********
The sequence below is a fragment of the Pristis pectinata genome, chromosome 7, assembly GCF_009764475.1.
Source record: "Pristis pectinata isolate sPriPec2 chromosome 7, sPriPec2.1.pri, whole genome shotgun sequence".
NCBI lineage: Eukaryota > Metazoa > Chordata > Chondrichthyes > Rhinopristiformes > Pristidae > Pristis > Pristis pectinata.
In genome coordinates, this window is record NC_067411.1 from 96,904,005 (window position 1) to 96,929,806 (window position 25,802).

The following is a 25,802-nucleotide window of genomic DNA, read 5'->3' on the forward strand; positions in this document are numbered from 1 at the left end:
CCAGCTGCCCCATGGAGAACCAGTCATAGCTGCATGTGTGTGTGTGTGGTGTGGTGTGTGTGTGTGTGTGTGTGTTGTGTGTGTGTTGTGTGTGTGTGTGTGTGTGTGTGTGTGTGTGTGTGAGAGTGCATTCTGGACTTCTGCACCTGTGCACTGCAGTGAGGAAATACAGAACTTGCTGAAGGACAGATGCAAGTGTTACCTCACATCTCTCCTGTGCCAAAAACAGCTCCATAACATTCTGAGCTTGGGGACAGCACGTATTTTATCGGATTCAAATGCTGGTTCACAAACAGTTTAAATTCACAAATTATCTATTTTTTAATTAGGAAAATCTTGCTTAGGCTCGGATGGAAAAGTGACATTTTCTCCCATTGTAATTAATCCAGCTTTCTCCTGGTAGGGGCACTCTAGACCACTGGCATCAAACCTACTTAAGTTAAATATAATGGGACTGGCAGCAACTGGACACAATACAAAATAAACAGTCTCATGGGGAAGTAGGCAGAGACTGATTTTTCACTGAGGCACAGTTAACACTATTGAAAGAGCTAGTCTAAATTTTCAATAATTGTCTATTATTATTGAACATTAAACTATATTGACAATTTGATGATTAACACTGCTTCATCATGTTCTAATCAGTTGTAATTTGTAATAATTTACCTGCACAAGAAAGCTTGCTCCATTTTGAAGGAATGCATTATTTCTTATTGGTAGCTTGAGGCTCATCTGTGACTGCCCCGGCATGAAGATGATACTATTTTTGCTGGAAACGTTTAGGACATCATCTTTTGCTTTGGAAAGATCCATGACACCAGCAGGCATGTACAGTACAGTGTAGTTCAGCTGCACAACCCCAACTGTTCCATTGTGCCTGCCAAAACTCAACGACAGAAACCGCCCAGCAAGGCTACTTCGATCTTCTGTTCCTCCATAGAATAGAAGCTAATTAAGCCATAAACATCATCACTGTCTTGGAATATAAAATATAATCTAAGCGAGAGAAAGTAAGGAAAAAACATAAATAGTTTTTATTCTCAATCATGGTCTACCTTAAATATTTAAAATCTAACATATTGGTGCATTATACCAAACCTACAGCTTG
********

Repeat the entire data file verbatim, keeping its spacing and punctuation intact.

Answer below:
The sequence below is a fragment of the Pristis pectinata genome, chromosome 7, assembly GCF_009764475.1.
Source record: "Pristis pectinata isolate sPriPec2 chromosome 7, sPriPec2.1.pri, whole genome shotgun sequence".
NCBI lineage: Eukaryota > Metazoa > Chordata > Chondrichthyes > Rhinopristiformes > Pristidae > Pristis > Pristis pectinata.
In genome coordinates, this window is record NC_067411.1 from 96,904,005 (window position 1) to 96,929,806 (window position 25,802).

The following is a 25,802-nucleotide window of genomic DNA, read 5'->3' on the forward strand; positions in this document are numbered from 1 at the left end:
CCAGCTGCCCCATGGAGAACCAGTCATAGCTGCATGTGTGTGTGTGTGGTGTGGTGTGTGTGTGTGTGTGTGTGTTGTGTGTGTGTTGTGTGTGTGTGTGTGTGTGTGTGTGTGTGTGTGTGAGAGTGCATTCTGGACTTCTGCACCTGTGCACTGCAGTGAGGAAATACAGAACTTGCTGAAGGACAGATGCAAGTGTTACCTCACATCTCTCCTGTGCCAAAAACAGCTCCATAACATTCTGAGCTTGGGGACAGCACGTATTTTATCGGATTCAAATGCTGGTTCACAAACAGTTTAAATTCACAAATTATCTATTTTTTAATTAGGAAAATCTTGCTTAGGCTCGGATGGAAAAGTGACATTTTCTCCCATTGTAATTAATCCAGCTTTCTCCTGGTAGGGGCACTCTAGACCACTGGCATCAAACCTACTTAAGTTAAATATAATGGGACTGGCAGCAACTGGACACAATACAAAATAAACAGTCTCATGGGGAAGTAGGCAGAGACTGATTTTTCACTGAGGCACAGTTAACACTATTGAAAGAGCTAGTCTAAATTTTCAATAATTGTCTATTATTATTGAACATTAAACTATATTGACAATTTGATGATTAACACTGCTTCATCATGTTCTAATCAGTTGTAATTTGTAATAATTTACCTGCACAAGAAAGCTTGCTCCATTTTGAAGGAATGCATTATTTCTTATTGGTAGCTTGAGGCTCATCTGTGACTGCCCCGGCATGAAGATGATACTATTTTTGCTGGAAACGTTTAGGACATCATCTTTTGCTTTGGAAAGATCCATGACACCAGCAGGCATGTACAGTACAGTGTAGTTCAGCTGCACAACCCCAACTGTTCCATTGTGCCTGCCAAAACTCAACGACAGAAACCGCCCAGCAAGGCTACTTCGATCTTCTGTTCCTCCATAGAATAGAAGCTAATTAAGCCATAAACATCATCACTGTCTTGGAATATAAAATATAATCTAAGCGAGAGAAAGTAAGGAAAAAACATAAATAGTTTTTATTCTCAATCATGGTCTACCTTAAATATTTAAAATCTAACATATTGGTGCATTATACCAAACCTACAGCTTG